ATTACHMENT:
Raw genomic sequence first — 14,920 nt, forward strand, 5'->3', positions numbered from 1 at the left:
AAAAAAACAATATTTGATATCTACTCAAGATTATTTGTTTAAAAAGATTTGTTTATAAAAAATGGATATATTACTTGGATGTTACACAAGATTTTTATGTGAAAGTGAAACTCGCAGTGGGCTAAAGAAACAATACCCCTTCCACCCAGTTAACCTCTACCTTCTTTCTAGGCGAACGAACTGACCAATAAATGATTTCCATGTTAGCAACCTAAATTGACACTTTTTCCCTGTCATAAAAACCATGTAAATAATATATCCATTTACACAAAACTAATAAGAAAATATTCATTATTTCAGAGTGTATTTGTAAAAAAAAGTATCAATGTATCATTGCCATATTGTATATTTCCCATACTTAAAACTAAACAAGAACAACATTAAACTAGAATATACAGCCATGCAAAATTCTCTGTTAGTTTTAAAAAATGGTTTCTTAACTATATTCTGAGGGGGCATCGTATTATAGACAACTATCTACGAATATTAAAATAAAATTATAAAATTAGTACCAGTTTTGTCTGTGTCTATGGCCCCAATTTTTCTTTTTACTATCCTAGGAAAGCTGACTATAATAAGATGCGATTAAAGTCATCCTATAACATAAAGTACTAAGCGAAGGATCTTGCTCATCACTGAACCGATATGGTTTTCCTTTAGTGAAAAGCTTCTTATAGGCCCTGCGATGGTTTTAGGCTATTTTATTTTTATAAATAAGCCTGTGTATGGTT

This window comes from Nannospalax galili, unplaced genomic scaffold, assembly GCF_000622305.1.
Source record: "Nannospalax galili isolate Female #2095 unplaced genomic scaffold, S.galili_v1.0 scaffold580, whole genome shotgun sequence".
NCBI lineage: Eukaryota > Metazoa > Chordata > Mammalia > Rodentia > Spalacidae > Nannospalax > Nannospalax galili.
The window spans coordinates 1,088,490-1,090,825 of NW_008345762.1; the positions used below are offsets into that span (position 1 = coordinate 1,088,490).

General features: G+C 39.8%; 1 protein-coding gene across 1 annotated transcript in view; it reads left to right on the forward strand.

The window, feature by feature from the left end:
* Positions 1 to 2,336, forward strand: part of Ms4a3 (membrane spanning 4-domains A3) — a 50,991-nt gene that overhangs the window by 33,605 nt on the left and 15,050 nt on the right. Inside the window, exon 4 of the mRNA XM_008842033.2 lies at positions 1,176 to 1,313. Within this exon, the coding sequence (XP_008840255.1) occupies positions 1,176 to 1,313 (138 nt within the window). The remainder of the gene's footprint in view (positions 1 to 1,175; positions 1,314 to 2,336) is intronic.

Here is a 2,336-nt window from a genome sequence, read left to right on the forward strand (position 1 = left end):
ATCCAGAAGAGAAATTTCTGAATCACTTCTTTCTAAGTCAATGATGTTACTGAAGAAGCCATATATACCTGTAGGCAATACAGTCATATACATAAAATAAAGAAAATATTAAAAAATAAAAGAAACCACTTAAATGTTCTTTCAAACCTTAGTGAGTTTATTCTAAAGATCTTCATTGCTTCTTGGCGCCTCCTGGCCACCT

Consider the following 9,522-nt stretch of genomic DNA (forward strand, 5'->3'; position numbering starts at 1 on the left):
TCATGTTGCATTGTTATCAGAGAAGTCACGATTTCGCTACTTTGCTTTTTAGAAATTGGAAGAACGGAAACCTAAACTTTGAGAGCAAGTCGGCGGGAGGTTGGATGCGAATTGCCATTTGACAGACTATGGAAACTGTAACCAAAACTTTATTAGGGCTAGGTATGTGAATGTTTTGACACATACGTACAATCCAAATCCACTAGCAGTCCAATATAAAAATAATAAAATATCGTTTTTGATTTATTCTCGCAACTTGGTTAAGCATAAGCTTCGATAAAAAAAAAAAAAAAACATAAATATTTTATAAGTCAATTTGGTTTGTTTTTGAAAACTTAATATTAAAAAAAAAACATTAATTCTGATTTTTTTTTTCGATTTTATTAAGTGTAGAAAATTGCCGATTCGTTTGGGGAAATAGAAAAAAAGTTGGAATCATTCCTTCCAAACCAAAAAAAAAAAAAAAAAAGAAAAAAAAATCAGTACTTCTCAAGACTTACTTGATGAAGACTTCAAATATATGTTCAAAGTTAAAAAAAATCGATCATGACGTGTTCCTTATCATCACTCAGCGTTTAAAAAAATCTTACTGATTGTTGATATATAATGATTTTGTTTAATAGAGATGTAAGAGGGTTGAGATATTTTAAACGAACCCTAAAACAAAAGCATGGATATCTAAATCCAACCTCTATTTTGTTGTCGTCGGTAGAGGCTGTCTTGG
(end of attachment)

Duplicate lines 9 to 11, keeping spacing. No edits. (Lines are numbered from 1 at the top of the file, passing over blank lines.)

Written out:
* Positions 1 to 2,336, forward strand: part of Ms4a3 (membrane spanning 4-domains A3) — a 50,991-nt gene that overhangs the window by 33,605 nt on the left and 15,050 nt on the right. Inside the window, exon 4 of the mRNA XM_008842033.2 lies at positions 1,176 to 1,313. Within this exon, the coding sequence (XP_008840255.1) occupies positions 1,176 to 1,313 (138 nt within the window). The remainder of the gene's footprint in view (positions 1 to 1,175; positions 1,314 to 2,336) is intronic.

Here is a 2,336-nt window from a genome sequence, read left to right on the forward strand (position 1 = left end):
ATCCAGAAGAGAAATTTCTGAATCACTTCTTTCTAAGTCAATGATGTTACTGAAGAAGCCATATATACCTGTAGGCAATACAGTCATATACATAAAATAAAGAAAATATTAAAAAATAAAAGAAACCACTTAAATGTTCTTTCAAACCTTAGTGAGTTTATTCTAAAGATCTTCATTGCTTCTTGGCGCCTCCTGGCCACCT